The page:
On pages 65-71, how does Bob Cratchit feel about his family?
I am not sure I can match you page for page, because I don't know what version of the book you are using, but I am guessing that you are referring to the part of the book where Scrooge (accompanied by the ghost) peek on on Cratchit's house.
Bob Cratchit, from what we can see, possesses a great love for all the members of his family. Here is some evidence of such:
- He lends his son one of his nice shirts to wear for the holiday, "Bob's private property, conferred upon his son and heir in honour of the day"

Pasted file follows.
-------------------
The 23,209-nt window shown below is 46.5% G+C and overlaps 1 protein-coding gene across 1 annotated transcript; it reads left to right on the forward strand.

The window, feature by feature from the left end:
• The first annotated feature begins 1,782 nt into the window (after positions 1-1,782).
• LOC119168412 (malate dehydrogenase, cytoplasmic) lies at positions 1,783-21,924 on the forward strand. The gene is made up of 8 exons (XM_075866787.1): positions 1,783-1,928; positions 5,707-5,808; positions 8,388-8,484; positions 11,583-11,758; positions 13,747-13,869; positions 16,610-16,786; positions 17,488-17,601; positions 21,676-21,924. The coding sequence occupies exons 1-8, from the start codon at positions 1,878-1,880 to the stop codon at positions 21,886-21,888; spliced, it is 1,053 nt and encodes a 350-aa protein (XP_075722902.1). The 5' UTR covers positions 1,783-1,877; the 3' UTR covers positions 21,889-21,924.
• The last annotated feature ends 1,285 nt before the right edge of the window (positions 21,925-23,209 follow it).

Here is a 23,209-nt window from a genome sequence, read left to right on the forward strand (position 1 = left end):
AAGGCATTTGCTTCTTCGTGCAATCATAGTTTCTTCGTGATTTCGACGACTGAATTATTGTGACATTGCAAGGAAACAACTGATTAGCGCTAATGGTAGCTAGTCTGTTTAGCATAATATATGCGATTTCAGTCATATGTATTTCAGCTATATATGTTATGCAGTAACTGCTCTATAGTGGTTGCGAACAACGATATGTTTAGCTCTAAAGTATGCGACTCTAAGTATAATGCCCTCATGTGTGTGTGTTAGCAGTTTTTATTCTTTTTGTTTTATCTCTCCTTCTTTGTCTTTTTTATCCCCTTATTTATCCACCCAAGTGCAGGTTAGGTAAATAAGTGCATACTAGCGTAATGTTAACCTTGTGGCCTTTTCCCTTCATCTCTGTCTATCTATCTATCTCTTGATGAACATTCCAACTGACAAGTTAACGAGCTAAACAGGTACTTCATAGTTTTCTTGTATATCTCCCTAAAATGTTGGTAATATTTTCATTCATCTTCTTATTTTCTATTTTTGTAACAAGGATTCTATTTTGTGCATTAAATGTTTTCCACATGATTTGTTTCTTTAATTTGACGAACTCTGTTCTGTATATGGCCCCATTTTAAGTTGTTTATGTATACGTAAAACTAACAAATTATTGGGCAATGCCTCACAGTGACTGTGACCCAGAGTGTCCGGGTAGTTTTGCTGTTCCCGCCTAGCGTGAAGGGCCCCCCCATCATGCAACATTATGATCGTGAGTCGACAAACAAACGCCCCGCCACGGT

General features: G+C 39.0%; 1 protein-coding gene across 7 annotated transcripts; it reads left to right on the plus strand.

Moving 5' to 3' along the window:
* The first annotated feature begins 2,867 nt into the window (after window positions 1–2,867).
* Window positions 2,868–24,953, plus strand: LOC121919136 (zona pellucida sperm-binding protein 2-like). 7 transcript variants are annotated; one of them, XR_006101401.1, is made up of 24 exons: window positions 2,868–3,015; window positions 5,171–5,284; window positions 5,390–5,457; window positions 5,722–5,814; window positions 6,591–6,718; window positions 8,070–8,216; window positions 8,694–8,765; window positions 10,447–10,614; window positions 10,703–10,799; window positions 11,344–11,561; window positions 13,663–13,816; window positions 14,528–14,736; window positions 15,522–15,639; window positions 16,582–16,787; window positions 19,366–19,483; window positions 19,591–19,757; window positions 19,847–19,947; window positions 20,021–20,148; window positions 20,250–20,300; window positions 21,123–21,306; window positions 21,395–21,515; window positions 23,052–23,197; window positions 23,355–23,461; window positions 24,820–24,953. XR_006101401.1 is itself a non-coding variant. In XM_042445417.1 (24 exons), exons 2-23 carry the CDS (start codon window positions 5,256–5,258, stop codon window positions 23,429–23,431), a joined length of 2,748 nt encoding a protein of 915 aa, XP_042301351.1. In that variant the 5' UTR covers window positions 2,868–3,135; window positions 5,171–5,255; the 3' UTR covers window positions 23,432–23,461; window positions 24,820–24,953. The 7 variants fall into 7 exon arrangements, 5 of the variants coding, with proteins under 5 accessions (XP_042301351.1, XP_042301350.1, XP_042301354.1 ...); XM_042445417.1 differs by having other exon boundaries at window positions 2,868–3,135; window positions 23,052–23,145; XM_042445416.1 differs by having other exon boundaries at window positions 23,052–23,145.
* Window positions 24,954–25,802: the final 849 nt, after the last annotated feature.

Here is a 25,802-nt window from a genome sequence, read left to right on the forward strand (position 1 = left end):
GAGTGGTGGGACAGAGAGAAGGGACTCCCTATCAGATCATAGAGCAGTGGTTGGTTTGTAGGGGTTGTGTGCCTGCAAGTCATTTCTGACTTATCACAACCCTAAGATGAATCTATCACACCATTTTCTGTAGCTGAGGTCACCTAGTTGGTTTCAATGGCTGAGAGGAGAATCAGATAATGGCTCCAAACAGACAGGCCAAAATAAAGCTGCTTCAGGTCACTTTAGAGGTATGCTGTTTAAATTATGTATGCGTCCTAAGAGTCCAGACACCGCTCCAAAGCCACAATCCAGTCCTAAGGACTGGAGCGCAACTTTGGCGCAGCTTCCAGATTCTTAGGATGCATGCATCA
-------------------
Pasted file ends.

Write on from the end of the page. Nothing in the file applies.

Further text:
- He is affectionate: "Bob had hugged his daughter to his heart's content."
- He feels a great compassion for his crippled son, as evidenced as he speaks of him: "Bob's voice was tremulous when he told them this,"
- Bob is flattering toward his wife, as in saying (about the meager bird they had cooked for the holiday) "Bob said he didn't believe there ever was such a goose cooked"
- Nowhere more firmly rooted is Cratchit's love of his family than in the blessing he gives them: "A Merry Christmas to us all, my dears. God bless us."
So, as you can see, Bob is a family guy. Lucky he's a man who, positively can do, all the things that make his family laugh and cry (with joy.) Yes, he's a family guy.